Reflection: These verses remind us that Jesus was born into a world that did not recognise him as king. It was a Roman world with a Roman ruler who, when he snapped his fingers or signed a scroll, made people move. His decision to count the people in his realm resulted in the displacement and discomfort of many; it created houses packed to the rafters, and inns with no vacancies. It is easy to explain away all this discomfort as the outworking of bureaucracy, if it weren’t for a greater plan already in place.
It is easy to see the workings of government as extraneous to God’s purposes or as a distraction from them, but here Caesar’s bureaucracy forms an essential part of the fulfilment of God’s promises and the prophecies regarding the arrival of the Messiah. The Messiah was prophesied to be born in Bethlehem and and while Joseph and Mary were there for the census, Jesus was born. The town was packed. There were no spare rooms or beds, they had to fit in where they could. And it was here, in a small uncomfortable corner of a small town, that the Messiah was born, to poor parents of little means, chosen by God, and rich in faith and trust in him.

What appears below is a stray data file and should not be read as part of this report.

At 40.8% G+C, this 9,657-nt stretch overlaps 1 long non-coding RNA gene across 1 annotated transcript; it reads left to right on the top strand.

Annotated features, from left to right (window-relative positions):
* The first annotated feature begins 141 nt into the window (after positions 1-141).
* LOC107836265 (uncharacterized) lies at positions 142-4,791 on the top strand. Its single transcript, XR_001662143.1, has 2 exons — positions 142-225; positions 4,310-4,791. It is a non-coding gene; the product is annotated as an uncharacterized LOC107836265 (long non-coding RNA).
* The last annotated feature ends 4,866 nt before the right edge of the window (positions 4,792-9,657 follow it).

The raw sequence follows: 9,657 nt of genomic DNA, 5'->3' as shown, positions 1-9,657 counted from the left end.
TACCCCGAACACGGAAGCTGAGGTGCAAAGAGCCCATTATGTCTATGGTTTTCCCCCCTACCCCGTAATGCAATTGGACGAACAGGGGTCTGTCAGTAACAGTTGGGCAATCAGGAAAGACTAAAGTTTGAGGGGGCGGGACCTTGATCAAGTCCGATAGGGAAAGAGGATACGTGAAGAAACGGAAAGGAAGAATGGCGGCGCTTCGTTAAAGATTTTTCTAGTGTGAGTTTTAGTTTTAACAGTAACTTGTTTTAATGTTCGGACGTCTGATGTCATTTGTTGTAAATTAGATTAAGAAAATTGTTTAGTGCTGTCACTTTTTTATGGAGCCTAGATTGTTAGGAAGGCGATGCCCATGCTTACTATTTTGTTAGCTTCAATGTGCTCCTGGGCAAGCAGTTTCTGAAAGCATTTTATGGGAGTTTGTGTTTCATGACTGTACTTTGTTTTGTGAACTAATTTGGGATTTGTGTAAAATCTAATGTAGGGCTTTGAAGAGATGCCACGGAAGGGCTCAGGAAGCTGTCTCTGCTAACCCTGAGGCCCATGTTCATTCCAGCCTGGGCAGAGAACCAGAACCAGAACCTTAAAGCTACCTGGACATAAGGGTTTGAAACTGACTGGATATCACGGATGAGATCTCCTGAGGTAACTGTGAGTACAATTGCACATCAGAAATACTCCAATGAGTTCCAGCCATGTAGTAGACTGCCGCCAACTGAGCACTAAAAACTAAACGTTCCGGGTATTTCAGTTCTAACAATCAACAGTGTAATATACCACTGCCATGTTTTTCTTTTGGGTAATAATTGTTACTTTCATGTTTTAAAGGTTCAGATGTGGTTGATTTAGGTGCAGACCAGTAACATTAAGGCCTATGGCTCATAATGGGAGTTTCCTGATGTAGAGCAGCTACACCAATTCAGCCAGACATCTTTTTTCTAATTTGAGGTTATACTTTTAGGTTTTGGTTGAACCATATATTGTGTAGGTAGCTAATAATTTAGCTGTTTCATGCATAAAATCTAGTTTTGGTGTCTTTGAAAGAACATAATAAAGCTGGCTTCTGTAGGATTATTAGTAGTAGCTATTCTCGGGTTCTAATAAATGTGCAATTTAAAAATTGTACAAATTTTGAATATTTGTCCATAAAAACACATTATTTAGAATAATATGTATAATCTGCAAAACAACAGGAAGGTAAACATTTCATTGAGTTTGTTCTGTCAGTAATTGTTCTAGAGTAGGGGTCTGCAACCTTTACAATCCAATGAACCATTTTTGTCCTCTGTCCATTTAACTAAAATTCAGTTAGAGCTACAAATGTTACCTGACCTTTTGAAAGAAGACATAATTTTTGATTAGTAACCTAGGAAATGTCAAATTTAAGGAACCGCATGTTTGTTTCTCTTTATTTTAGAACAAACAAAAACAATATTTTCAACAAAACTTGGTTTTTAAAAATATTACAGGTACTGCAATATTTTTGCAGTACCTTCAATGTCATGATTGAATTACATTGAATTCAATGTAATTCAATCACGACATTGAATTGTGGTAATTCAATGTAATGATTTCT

God used unlikely means to accomplish his purposes in the arrival of the Messiah. Are we willing to see through the unlikely and the unexpected and recognise his holy will?
Prayer: Lord, you have kept all your promises, although in ways that perhaps we don’t always understand. Your answer to every promise is Jesus. Help me to see him for who he is, and enable me to respond to him in worship.